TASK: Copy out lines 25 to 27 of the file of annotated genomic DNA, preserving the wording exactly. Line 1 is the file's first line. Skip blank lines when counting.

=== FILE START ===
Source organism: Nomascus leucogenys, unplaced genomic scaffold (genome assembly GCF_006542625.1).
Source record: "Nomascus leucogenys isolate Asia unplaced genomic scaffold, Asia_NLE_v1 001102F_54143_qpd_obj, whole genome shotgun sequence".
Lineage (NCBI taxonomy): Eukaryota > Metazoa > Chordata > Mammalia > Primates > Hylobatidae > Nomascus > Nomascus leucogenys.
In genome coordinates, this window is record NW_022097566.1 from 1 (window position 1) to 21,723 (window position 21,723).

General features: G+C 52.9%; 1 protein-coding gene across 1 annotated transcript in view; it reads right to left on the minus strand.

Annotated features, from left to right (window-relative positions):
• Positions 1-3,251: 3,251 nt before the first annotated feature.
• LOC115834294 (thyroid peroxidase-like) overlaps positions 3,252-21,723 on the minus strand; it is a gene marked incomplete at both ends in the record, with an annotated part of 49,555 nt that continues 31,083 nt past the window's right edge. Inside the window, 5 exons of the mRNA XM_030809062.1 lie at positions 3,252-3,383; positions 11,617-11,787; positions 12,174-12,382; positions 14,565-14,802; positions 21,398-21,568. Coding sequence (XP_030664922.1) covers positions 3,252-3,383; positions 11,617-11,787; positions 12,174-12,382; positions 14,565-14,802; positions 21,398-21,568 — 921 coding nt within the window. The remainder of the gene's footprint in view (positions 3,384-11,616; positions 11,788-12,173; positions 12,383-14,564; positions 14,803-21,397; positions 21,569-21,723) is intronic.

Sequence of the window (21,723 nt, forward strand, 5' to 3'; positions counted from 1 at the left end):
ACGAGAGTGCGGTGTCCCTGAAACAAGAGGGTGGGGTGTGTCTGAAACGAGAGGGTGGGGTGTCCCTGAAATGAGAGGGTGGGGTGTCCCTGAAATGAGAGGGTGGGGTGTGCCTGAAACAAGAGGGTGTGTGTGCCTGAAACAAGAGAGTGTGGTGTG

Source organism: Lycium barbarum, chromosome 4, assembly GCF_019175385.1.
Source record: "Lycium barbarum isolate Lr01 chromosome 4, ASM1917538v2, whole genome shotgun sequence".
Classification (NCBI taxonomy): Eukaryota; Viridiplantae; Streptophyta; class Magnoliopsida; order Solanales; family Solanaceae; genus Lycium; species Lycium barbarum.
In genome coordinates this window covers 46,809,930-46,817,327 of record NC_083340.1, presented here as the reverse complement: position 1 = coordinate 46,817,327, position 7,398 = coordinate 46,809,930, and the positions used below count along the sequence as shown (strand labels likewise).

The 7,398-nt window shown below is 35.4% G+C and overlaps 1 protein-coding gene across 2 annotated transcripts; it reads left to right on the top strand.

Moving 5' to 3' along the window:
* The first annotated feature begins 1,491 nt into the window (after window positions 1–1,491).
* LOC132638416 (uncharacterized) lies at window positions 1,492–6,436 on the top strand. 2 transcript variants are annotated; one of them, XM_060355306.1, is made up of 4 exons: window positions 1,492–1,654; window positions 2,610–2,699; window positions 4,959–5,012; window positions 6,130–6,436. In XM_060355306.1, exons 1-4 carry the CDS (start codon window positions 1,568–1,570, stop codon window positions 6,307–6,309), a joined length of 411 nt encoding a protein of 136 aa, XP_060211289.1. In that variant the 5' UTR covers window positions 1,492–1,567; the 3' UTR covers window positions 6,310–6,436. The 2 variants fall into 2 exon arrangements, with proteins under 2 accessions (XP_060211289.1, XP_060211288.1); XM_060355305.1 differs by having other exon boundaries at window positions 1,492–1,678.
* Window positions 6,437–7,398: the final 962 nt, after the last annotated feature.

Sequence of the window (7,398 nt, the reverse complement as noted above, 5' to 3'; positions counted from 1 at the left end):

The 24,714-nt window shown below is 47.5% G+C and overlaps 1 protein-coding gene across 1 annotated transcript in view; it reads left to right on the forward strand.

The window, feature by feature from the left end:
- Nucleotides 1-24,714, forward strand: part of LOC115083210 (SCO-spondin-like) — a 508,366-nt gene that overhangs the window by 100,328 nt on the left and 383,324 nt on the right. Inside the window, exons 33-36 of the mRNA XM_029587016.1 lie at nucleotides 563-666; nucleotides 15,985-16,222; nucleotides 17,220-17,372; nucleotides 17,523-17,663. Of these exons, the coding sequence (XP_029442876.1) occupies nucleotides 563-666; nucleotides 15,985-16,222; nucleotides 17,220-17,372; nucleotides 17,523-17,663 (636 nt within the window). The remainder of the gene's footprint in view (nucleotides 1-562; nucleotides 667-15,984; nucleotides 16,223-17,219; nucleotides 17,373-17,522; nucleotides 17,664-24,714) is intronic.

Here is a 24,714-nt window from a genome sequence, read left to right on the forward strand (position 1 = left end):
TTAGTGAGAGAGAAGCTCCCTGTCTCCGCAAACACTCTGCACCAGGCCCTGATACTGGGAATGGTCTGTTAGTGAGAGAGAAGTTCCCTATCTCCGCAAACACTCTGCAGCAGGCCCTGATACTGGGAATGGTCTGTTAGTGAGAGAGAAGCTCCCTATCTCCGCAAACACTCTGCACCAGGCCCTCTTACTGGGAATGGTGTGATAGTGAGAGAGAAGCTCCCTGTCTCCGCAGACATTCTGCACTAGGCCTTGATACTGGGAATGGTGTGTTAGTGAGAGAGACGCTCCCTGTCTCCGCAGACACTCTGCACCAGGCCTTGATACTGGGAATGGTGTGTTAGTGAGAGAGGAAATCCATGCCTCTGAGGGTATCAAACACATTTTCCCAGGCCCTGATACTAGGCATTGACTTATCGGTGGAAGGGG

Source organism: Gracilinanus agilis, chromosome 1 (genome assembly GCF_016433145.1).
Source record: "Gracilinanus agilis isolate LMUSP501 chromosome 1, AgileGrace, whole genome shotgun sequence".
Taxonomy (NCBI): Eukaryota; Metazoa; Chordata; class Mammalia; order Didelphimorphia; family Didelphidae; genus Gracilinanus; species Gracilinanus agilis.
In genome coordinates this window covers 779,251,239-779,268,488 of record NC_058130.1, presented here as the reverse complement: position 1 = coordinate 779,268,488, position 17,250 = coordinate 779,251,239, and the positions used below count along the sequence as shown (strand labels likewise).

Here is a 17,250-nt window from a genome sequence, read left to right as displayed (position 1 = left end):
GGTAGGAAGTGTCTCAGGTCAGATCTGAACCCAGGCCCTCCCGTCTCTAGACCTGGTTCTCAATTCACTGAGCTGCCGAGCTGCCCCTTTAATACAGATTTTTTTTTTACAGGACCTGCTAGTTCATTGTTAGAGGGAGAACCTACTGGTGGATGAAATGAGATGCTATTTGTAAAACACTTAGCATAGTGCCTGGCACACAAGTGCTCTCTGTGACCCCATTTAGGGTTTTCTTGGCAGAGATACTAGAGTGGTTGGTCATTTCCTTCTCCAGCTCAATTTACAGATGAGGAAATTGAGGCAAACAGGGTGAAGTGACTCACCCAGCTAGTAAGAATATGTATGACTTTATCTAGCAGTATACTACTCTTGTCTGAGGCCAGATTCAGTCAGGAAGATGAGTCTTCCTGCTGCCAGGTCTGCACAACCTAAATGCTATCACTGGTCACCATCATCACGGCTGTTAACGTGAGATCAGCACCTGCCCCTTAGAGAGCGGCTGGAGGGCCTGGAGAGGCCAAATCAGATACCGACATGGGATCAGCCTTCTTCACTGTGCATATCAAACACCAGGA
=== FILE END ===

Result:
TTAGTGAGAGAGAAGCTCCCTGTCTCCGCAAACACTCTGCACCAGGCCCTGATACTGGGAATGGTCTGTTAGTGAGAGAGAAGTTCCCTATCTCCGCAAACACTCTGCAGCAGGCCCTGATACTGGGAATGGTCTGTTAGTGAGAGAGAAGCTCCCTATCTCCGCAAACACTCTGCACCAGGCCCTCTTACTGGGAATGGTGTGATAGTGAGAGAGAAGCTCCCTGTCTCCGCAGACATTCTGCACTAGGCCTTGATACTGGGAATGGTGTGTTAGTGAGAGAGACGCTCCCTGTCTCCGCAGACACTCTGCACCAGGCCTTGATACTGGGAATGGTGTGTTAGTGAGAGAGGAAATCCATGCCTCTGAGGGTATCAAACACATTTTCCCAGGCCCTGATACTAGGCATTGACTTATCGGTGGAAGGGG

Source organism: Gracilinanus agilis, chromosome 1 (genome assembly GCF_016433145.1).
Source record: "Gracilinanus agilis isolate LMUSP501 chromosome 1, AgileGrace, whole genome shotgun sequence".